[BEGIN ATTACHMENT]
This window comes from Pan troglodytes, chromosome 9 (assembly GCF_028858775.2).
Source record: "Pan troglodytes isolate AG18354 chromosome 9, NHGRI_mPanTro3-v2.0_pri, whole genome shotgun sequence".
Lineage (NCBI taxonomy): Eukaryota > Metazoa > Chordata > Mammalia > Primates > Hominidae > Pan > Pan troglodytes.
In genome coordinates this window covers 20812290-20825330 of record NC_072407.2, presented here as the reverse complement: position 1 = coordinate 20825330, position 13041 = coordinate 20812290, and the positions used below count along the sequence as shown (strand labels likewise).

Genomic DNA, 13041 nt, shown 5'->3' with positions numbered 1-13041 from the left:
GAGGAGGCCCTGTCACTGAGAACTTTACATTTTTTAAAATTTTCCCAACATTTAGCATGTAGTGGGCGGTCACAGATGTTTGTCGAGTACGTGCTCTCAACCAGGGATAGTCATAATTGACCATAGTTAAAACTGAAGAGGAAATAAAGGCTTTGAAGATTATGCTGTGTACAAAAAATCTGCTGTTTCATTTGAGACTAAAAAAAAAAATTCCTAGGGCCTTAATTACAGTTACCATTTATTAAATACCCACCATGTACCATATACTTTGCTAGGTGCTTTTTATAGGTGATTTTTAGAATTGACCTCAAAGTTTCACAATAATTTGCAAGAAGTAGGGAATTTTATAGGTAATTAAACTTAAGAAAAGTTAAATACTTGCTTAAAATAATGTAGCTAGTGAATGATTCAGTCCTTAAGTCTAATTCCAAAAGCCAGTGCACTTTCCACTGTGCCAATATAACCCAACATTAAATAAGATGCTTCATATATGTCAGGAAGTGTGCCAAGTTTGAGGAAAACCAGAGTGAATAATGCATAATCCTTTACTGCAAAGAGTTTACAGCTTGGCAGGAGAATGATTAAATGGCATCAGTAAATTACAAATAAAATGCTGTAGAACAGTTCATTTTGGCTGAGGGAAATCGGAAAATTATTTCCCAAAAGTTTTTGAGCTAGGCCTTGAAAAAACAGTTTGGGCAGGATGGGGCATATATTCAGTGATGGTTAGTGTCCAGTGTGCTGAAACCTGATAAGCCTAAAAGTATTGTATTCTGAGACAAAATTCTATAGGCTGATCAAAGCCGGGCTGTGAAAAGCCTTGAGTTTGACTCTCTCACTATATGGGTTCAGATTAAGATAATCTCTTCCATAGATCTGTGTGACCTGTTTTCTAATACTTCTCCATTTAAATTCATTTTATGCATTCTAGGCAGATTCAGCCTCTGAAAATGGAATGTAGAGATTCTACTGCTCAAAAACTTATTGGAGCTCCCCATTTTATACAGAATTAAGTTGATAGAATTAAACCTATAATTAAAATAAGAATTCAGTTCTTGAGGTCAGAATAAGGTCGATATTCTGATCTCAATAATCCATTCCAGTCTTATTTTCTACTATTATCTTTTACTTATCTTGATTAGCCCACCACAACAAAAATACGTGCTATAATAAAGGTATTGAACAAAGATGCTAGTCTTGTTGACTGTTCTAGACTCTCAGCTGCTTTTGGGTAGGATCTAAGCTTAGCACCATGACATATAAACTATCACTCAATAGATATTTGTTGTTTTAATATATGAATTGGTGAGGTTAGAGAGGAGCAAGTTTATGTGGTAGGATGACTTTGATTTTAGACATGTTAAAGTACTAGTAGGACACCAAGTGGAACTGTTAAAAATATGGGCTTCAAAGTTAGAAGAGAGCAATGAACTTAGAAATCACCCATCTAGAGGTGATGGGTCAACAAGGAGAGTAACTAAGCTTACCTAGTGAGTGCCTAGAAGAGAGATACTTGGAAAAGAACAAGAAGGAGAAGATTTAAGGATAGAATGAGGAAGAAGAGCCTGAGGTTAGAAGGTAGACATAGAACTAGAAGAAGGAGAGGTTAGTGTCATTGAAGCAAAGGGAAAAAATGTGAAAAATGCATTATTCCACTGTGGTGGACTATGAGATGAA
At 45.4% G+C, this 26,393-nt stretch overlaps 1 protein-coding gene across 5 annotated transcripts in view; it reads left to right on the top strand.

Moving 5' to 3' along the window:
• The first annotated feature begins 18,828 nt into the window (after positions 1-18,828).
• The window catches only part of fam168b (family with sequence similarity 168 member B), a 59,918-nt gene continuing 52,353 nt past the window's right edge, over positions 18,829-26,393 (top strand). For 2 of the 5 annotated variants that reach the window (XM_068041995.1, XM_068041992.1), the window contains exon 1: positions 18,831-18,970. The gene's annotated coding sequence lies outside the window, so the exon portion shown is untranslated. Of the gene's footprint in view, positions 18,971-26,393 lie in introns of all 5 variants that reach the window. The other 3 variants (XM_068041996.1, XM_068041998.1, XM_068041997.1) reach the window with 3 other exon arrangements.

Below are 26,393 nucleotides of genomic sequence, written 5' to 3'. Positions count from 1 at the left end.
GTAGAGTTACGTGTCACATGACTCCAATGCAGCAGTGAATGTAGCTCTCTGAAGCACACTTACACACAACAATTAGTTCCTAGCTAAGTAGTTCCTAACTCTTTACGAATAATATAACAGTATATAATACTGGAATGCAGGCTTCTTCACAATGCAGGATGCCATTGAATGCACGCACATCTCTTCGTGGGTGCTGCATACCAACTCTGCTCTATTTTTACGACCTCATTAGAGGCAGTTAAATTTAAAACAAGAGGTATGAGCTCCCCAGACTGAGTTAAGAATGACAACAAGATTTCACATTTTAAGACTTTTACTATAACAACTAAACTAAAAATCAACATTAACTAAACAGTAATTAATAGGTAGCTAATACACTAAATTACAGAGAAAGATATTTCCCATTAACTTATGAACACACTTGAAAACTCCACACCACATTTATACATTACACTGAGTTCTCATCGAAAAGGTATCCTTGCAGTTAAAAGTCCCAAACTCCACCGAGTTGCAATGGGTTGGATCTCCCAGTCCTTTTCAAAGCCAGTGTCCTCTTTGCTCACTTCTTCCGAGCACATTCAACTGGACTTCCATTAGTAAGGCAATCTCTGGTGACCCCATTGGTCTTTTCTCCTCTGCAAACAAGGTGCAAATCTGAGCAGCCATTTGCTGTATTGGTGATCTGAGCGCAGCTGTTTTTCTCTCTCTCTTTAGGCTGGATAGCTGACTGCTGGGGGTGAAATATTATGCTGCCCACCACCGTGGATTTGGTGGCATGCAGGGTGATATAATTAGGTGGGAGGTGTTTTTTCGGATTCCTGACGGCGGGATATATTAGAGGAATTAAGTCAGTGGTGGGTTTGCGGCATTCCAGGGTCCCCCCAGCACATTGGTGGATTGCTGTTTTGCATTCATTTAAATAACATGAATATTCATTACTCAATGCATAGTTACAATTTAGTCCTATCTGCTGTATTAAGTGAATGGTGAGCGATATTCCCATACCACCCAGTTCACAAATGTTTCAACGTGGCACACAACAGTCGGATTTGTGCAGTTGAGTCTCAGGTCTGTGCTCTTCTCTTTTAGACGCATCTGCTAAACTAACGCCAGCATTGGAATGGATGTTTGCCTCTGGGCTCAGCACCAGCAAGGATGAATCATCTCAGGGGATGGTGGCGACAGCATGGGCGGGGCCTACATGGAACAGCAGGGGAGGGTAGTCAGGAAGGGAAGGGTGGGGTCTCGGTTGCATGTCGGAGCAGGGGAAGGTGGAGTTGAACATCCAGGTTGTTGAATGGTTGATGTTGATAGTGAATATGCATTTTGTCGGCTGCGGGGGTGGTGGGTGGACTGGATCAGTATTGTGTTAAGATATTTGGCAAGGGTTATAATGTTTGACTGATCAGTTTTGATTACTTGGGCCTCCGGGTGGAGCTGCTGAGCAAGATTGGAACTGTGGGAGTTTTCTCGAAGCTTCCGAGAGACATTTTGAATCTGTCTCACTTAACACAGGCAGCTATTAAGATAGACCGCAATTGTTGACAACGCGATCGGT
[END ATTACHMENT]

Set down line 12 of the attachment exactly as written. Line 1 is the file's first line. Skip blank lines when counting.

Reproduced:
GTAGAGTTACGTGTCACATGACTCCAATGCAGCAGTGAATGTAGCTCTCTGAAGCACACTTACACACAACAATTAGTTCCTAGCTAAGTAGTTCCTAACTCTTTACGAATAATATAACAGTATATAATACTGGAATGCAGGCTTCTTCACAATGCAGGATGCCATTGAATGCACGCACATCTCTTCGTGGGTGCTGCATACCAACTCTGCTCTATTTTTACGACCTCATTAGAGGCAGTTAAATTTAAAACAAGAGGTATGAGCTCCCCAGACTGAGTTAAGAATGACAACAAGATTTCACATTTTAAGACTTTTACTATAACAACTAAACTAAAAATCAACATTAACTAAACAGTAATTAATAGGTAGCTAATACACTAAATTACAGAGAAAGATATTTCCCATTAACTTATGAACACACTTGAAAACTCCACACCACATTTATACATTACACTGAGTTCTCATCGAAAAGGTATCCTTGCAGTTAAAAGTCCCAAACTCCACCGAGTTGCAATGGGTTGGATCTCCCAGTCCTTTTCAAAGCCAGTGTCCTCTTTGCTCACTTCTTCCGAGCACATTCAACTGGACTTCCATTAGTAAGGCAATCTCTGGTGACCCCATTGGTCTTTTCTCCTCTGCAAACAAGGTGCAAATCTGAGCAGCCATTTGCTGTATTGGTGATCTGAGCGCAGCTGTTTTTCTCTCTCTCTTTAGGCTGGATAGCTGACTGCTGGGGGTGAAATATTATGCTGCCCACCACCGTGGATTTGGTGGCATGCAGGGTGATATAATTAGGTGGGAGGTGTTTTTTCGGATTCCTGACGGCGGGATATATTAGAGGAATTAAGTCAGTGGTGGGTTTGCGGCATTCCAGGGTCCCCCCAGCACATTGGTGGATTGCTGTTTTGCATTCATTTAAATAACATGAATATTCATTACTCAATGCATAGTTACAATTTAGTCCTATCTGCTGTATTAAGTGAATGGTGAGCGATATTCCCATACCACCCAGTTCACAAATGTTTCAACGTGGCACACAACAGTCGGATTTGTGCAGTTGAGTCTCAGGTCTGTGCTCTTCTCTTTTAGACGCATCTGCTAAACTAACGCCAGCATTGGAATGGATGTTTGCCTCTGGGCTCAGCACCAGCAAGGATGAATCATCTCAGGGGATGGTGGCGACAGCATGGGCGGGGCCTACATGGAACAGCAGGGGAGGGTAGTCAGGAAGGGAAGGGTGGGGTCTCGGTTGCATGTCGGAGCAGGGGAAGGTGGAGTTGAACATCCAGGTTGTTGAATGGTTGATGTTGATAGTGAATATGCATTTTGTCGGCTGCGGGGGTGGTGGGTGGACTGGATCAGTATTGTGTTAAGATATTTGGCAAGGGTTATAATGTTTGACTGATCAGTTTTGATTACTTGGGCCTCCGGGTGGAGCTGCTGAGCAAGATTGGAACTGTGGGAGTTTTCTCGAAGCTTCCGAGAGACATTTTGAATCTGTCTCACTTAACACAGGCAGCTATTAAGATAGACCGCAATTGTTGACAACGCGATCGGT